Home' Trinidad and Tobago Guardian : January 29th 2015 Contents B8
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"Is Germany a protest vote?" my sister asked,
struggling to contain her cynicism as she trawled
through the photographs of Miss Universe contest-
ants dressed in what was described as their "national
costumes" last weekend. It certainly looked like
some kind of political protest.
"How is this representative of Germany?" I asked
a friend, staring at the smiling, Teutonic blonde
wrapped in a kind of Jean-Michel Basquiat-esque
dystopian technicolour dream coat which covered
her entire body (including her arms---which begged
the question: how was she holding the bunch of
white balloons which floated above her head?)
"Graffiti and overcast skies?" he replied, sardon-
In hindsight, it may have been a figurative rep-
resentation of the fall of the Berlin Wall. But I guess
we ll never really know.
Fair play, though, to the brainchild behind Ger-
many s creation. Let s face it, there s only so many
ways you can re-jig the milkmaid in Lederhosen look
without it looking like porn.
It s easy to stereotype your own country and parody
its most obvious iconography---look at Miss GB
dressed in a sexy Grenadier Guards outfit, or Miss
Canada dressed literally as ice hockey. There were
subtleties in that Canada costume that went unno-
ticed---the Stanley Cup in miniature on her head, the
thigh-length boots laced up like ice-skates with sil-
If I was designing them I d have done away with
subtle ironies. Canada would have been dressed as
a half-Mountie, half-moose hybrid---just as Jevon
King was forced into a 50/50 steelpan/hummingbird
Miss GB would have been fish n chips wrapped in
the News of the World and sprinkled liberally with
salt and vinegar.
Miss Jamaica would have been the fattest spliff
you ve ever seen. Using e-cigarette patented tech-
nology, her head would have billowed ganja-scented
fumes over the audience.
Go big or go home. Like Miss Indonesia, weighed
down by the creativity of her own seamstress, she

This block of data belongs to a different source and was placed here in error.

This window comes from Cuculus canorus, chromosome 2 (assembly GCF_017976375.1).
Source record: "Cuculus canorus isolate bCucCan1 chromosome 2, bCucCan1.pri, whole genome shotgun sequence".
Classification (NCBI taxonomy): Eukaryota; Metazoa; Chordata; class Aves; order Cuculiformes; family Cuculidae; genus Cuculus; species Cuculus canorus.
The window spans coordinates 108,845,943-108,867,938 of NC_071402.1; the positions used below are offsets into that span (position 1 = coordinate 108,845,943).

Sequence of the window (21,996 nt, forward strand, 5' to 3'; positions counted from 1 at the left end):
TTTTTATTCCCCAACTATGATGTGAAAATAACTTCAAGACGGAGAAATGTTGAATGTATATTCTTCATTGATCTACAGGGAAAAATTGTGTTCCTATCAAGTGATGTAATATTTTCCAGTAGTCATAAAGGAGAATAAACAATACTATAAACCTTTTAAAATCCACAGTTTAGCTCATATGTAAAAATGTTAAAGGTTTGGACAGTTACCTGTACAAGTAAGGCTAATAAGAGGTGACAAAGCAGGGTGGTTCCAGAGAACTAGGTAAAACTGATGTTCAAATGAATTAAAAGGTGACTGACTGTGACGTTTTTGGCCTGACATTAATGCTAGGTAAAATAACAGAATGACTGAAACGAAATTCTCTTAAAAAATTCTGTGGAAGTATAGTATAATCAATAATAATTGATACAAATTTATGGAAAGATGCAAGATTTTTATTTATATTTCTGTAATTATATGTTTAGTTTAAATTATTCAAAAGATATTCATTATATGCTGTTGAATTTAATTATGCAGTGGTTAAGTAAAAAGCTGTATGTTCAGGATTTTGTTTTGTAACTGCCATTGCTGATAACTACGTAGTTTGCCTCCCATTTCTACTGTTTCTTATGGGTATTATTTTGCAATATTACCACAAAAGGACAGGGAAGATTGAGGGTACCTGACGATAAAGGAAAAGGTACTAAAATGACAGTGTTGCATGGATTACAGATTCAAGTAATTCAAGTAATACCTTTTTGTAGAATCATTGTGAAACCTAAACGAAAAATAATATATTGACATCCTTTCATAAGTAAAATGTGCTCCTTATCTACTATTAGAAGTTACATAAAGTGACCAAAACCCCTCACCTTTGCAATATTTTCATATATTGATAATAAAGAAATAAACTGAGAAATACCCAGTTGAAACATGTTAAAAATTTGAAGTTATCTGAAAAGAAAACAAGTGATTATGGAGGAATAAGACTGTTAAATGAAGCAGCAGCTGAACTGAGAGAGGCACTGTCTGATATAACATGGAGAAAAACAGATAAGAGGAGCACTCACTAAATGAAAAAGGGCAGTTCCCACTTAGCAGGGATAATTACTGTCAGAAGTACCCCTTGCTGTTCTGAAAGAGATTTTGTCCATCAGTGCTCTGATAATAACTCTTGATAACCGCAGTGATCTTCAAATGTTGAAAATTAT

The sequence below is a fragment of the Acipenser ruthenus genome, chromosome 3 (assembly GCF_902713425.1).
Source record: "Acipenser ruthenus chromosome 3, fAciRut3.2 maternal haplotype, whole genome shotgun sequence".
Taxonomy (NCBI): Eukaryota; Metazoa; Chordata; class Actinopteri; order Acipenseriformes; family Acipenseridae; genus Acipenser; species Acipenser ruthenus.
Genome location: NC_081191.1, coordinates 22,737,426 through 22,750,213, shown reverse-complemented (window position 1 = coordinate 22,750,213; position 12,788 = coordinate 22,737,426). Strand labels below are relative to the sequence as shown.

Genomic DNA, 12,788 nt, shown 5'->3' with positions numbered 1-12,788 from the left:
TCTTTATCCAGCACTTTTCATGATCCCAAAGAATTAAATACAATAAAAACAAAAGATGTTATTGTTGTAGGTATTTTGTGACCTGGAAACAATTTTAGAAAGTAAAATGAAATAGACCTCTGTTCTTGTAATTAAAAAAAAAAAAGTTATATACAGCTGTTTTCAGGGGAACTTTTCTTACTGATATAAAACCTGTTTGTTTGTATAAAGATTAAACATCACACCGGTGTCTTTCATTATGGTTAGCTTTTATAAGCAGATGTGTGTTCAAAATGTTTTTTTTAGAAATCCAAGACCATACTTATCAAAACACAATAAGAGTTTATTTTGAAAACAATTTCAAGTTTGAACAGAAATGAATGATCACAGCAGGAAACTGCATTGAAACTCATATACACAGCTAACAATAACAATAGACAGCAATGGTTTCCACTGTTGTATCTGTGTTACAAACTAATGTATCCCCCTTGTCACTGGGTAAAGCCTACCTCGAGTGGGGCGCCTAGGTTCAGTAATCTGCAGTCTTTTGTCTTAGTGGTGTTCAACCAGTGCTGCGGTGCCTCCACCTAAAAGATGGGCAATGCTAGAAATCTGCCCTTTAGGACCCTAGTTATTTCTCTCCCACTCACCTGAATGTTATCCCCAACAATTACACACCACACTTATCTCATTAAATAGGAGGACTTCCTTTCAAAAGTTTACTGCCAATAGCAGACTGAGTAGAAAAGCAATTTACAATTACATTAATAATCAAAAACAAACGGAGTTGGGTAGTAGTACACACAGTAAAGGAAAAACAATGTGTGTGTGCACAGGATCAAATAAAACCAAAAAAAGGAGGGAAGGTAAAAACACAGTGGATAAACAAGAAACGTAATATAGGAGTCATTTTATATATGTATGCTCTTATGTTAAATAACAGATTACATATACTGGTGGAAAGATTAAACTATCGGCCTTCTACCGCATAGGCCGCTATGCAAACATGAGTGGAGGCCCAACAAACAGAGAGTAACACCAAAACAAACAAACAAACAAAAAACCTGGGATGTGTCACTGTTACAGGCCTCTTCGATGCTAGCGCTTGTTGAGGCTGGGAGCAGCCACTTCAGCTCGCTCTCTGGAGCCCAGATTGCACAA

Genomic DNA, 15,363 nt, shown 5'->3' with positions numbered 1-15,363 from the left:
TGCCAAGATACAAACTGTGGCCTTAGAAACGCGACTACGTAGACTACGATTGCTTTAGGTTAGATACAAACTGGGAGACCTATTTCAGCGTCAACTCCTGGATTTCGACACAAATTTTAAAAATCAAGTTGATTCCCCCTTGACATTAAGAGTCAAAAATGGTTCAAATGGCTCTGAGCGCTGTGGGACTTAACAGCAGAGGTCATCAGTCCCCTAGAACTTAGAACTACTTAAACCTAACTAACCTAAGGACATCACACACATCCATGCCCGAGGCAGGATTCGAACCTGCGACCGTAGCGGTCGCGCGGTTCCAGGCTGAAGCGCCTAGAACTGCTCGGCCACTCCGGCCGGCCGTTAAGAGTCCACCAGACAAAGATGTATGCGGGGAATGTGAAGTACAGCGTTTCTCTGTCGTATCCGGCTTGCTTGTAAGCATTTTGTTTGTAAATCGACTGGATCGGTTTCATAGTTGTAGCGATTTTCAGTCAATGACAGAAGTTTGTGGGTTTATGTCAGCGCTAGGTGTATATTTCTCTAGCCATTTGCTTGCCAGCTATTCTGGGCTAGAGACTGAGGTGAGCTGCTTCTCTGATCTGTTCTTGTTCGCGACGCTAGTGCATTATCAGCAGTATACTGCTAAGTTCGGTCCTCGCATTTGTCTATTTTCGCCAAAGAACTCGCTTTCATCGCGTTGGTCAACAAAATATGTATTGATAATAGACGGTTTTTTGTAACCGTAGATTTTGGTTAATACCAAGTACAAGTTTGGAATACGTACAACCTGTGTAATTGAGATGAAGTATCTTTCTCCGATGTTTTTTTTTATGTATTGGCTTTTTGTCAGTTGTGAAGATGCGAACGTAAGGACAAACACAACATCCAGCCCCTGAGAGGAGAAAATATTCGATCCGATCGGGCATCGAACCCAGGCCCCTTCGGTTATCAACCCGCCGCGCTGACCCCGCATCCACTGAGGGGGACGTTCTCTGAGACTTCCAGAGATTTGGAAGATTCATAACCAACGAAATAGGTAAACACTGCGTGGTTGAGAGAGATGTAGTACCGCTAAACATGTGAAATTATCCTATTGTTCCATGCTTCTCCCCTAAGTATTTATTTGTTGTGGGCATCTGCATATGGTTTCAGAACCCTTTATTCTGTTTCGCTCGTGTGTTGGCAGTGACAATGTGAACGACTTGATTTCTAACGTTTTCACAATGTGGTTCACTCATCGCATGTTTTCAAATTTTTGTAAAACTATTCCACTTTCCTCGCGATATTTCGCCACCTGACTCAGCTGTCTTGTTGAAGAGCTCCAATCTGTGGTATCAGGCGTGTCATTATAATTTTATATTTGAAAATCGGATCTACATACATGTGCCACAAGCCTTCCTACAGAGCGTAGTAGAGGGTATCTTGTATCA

refused to buckle under the 44lb outfit and ultimately
triumphed in the costume competition.
Miss Curacao had the right idea coming as a bottle
of actual Curacao. Leave not a hint of doubt in their
minds, Miss Curacao, you are literally Curacao.
Next year, forget about the pan/hummingbird
fiasco and send Miss T&T as a bottle of pepper sauce.
Or better still, a doubles.
Last year I wrote about how the very concept of
Miss Universe and beauty pageantry undermines the
status of women. This year, I m just seeing the whole
thing as a kind of wonderful comedy. If it was satire
it couldn t have been better scripted.
The judges asked unintelligible questions in broken
English. Manny Pacquiao (whose day job is similar
to the Miss Universe s in that he parades half-naked
in front of millions but different in that he punches
people in the face until they re concussed) asked
what Miss USA would do in the face of a terrorist.
She literally had no clue. Neither would I. She s not
James Bond, Manny!
Miss Ukraine was asked if she would replace the
bikini round with something else. "I m comfortable
wearing every things!" came her response. Of course
you are, love, except a woman s suffrage sash, I ll
When Miss Jamaica was asked by Gloria Estefan s
husband what she would do to reduce the statistic
that one in three women in the world "experiences
violence in her lifetime," she said, "Crime is a global
phenomenon. It does not affect just one nation,"
before flouncing off with her interestingly short hair
as the crowd screamed her name.
Miss Colombia was asked by a creepy professional
skateboarder what women could learn from men and
she answered, "I believe there are still men who
believe in equality and I believe that that is what
women should learn from men."
One wonders if the one-third of women
who experience violence in their lifetimes
will be on the receiving end of this valuable
lesson, or the two-thirds of women who
don t experience violence in their lifetimes.
The final question of the night came from
a Facebook user who wanted to know what
each country s greatest contribution to the
world was. As Miss USA made her way to
the microphone I imagined her saying, "The
atomic bomb. Specifically, to Japan." As
Miss Jamaica came up I imagined her saying,
"Duh, did you see my ganja outfit?" When
Miss Colombia, the eventual winner,
declared her nation "world leaders," I blurted
out, "Yeah! In coffee and cocaine exporta-
And then it was all done, and short-
haired Miss Jamaica was left heartbroken
and Jevon King tore her pan/hummingbird
costume to shreds and burnt it and I went
back to deciphering the national costumes.
Miss Venezuela came as a tree. Kenya
came as Lupita Nyong o, Dominican Repub-
lic came as the Virgin Mary with the baby
Jesus in her womb, Korea came as the whole
world, Israel came in a dress she d picked
out in the sales, Hungary brought a pet rab-
bit, Gabon wore the bark of a tree, Nether-
lands came as a Van Gogh painting but
forgot the hacked off ear, and Miss Guam,
well...it s hard to say with any degree of
A night of Miss-shapes and Miss-stakes
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